Graeme Waterhouse Lithics Collection

Keith Boughey, 2020

Data copyright © Keith Boughey unless otherwise stated

This work is licensed under a Creative Commons Attribution 4.0 International License.
Creative Commons License

Yorkshire Archaeological and Historical Society logo

Primary contact

Keith Boughey
Church Bank
Church Hill
Hall Cliffe
Baildon, W. Yorks
BD17 6NE

Send e-mail enquiry

Resource identifiers

Digital Object Identifiers

Digital Object Identifiers (DOIs) are persistent identifiers which can be used to consistently and accurately reference digital objects and/or content. The DOIs provide a way for the ADS resources to be cited in a similar fashion to traditional scholarly materials. More information on DOIs at the ADS can be found on our help page.

Citing this DOI

The updated Crossref DOI Display guidelines recommend that DOIs should be displayed in the following format:
Sample Citation for this DOI

Keith Boughey (2020) Graeme Waterhouse Lithics Collection [data-set]. York: Archaeology Data Service [distributor]


Graeme Waterhouse Lithics Collection

Graeme Waterhouse was born in 1954 and spent most of his life in Keighley. Having left Portsmouth Polytechnic with a degree in Geography, he worked first for Ladbrokes before joining the Department for Employment in 1978, finally heading up an audit team in the Department for Work and Pensions and retiring in March 2016.

His interest in flints and local history in general started when he was at school. His grandfather also left him his small flint collection. Graeme kept his eyes open for finds sadly without much success but this ended in 1985 when he found an arrowhead on Rivock Edge, Rombalds Moor. He was gifted a copy of Cowling’s Rombalds Way, an excellent book which documented local flint sites, and from then on he was hooked. Over the next ten years he spent many happy hours in all weathers tramping over the moors checking out these sites, researching other books and articles on local flint sites and finding his own sites. Most of his time was spent on the moors around Keighley and Ilkley, and then further afield around Grassington, but also Sheffield where he worked for several years.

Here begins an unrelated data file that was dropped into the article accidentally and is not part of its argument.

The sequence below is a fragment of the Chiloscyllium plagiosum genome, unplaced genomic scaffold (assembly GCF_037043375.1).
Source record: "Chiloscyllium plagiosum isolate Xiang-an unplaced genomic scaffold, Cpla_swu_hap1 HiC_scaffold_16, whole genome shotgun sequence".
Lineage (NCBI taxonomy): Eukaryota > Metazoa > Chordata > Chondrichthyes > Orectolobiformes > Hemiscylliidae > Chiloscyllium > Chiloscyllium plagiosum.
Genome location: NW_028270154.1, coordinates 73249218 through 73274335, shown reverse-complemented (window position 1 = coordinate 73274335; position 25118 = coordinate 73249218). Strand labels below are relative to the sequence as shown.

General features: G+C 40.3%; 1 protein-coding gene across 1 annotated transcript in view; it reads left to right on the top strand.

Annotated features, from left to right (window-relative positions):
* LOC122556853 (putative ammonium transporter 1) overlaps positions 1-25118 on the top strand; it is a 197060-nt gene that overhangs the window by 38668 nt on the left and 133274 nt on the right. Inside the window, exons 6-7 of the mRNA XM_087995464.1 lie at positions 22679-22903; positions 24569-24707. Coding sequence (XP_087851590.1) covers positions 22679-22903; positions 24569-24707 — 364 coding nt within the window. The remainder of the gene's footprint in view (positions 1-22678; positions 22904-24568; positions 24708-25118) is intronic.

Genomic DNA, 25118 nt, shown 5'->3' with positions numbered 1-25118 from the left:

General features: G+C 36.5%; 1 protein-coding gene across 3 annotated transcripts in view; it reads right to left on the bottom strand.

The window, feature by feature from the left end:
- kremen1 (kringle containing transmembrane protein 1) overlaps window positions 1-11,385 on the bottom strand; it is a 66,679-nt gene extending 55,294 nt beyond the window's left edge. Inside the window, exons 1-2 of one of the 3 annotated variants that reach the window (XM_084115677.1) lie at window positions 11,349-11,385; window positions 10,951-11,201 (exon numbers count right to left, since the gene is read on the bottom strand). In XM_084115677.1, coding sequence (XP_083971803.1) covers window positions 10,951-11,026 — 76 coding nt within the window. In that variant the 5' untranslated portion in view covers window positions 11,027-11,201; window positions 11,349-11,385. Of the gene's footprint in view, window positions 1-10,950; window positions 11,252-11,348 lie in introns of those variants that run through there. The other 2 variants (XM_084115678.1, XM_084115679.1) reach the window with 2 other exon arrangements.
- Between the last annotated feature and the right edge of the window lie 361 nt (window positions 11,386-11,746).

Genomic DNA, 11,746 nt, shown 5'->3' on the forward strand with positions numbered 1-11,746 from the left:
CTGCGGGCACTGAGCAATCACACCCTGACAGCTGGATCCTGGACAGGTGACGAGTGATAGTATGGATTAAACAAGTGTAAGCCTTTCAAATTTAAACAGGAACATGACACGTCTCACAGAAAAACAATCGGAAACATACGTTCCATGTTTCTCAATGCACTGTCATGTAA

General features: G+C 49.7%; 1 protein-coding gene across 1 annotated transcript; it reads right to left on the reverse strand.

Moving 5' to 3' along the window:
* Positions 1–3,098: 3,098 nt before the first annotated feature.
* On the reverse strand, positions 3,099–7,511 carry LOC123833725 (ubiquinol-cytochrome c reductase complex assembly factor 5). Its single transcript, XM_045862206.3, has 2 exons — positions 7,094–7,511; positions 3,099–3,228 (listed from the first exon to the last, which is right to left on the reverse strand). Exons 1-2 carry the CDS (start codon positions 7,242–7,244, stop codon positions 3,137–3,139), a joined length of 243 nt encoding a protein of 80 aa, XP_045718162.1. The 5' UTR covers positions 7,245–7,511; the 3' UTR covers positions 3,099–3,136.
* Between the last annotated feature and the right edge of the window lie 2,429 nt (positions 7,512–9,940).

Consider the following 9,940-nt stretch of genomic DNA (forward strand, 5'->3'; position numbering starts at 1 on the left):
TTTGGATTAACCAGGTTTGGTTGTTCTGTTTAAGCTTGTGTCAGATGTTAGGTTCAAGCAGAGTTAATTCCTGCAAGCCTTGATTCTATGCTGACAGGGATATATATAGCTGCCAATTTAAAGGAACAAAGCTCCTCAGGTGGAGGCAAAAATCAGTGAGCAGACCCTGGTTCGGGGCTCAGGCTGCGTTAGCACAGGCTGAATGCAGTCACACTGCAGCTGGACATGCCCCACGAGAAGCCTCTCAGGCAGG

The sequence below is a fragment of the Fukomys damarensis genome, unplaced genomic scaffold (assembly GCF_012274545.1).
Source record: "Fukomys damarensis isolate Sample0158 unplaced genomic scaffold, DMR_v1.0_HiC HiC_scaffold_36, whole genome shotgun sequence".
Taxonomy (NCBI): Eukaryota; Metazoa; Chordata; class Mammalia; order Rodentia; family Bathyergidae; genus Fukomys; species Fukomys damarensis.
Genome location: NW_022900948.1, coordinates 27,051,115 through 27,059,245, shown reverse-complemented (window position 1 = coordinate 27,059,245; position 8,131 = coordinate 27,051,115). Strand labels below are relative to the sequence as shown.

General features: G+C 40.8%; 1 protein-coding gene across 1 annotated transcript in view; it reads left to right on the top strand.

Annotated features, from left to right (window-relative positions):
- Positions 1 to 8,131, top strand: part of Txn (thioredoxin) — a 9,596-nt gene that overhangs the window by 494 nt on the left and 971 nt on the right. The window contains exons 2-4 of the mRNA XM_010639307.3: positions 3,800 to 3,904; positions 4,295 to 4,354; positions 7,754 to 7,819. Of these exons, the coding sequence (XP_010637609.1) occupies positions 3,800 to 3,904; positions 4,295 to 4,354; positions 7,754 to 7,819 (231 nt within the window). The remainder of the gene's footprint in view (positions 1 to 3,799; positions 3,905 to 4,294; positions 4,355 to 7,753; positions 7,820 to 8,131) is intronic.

The flints were not found by systematic excavation by Waterhouse but from erosion patches, molehills, footpaths and stream banks, or through human activity such as incidental excavations, digging of ditches, burning of heather or vehicle tracks. Heavy rain or snow would often reveal more flints not previously visible. They were never found by deliberate digging and would therefore have been visible to anybody who happened to be passing. Thus is not to imply that the finds were haphazard. On the contrary, for the most part areas where flints were known or reputed to occur were targeted and revisited on numerous occasions. Finally, it should be noted that nearly all the flints were found on open moorland with public access.

This work has now amounted to a considerable collection of prehistoric lithics, all carefully detailed and provenanced in a series of diaries kept by Waterhouse. However, nothing of this collection has ever been published, referred to or even hinted at in any published work. As with so many similar private lithics collections, the applicant's intention is to at least bring it into and secure it for the archaeological record which will add to and enhance our understanding of those areas in which the lithics were collected, which in turn should bring it to the attention of both the archaeological community and the wider public, and hopefully even see it or at least some part of it finally published.

The deposition of this archive was funded by the Yorkshire Archaeological & Historical Society and the Open Access Archaeology Fund.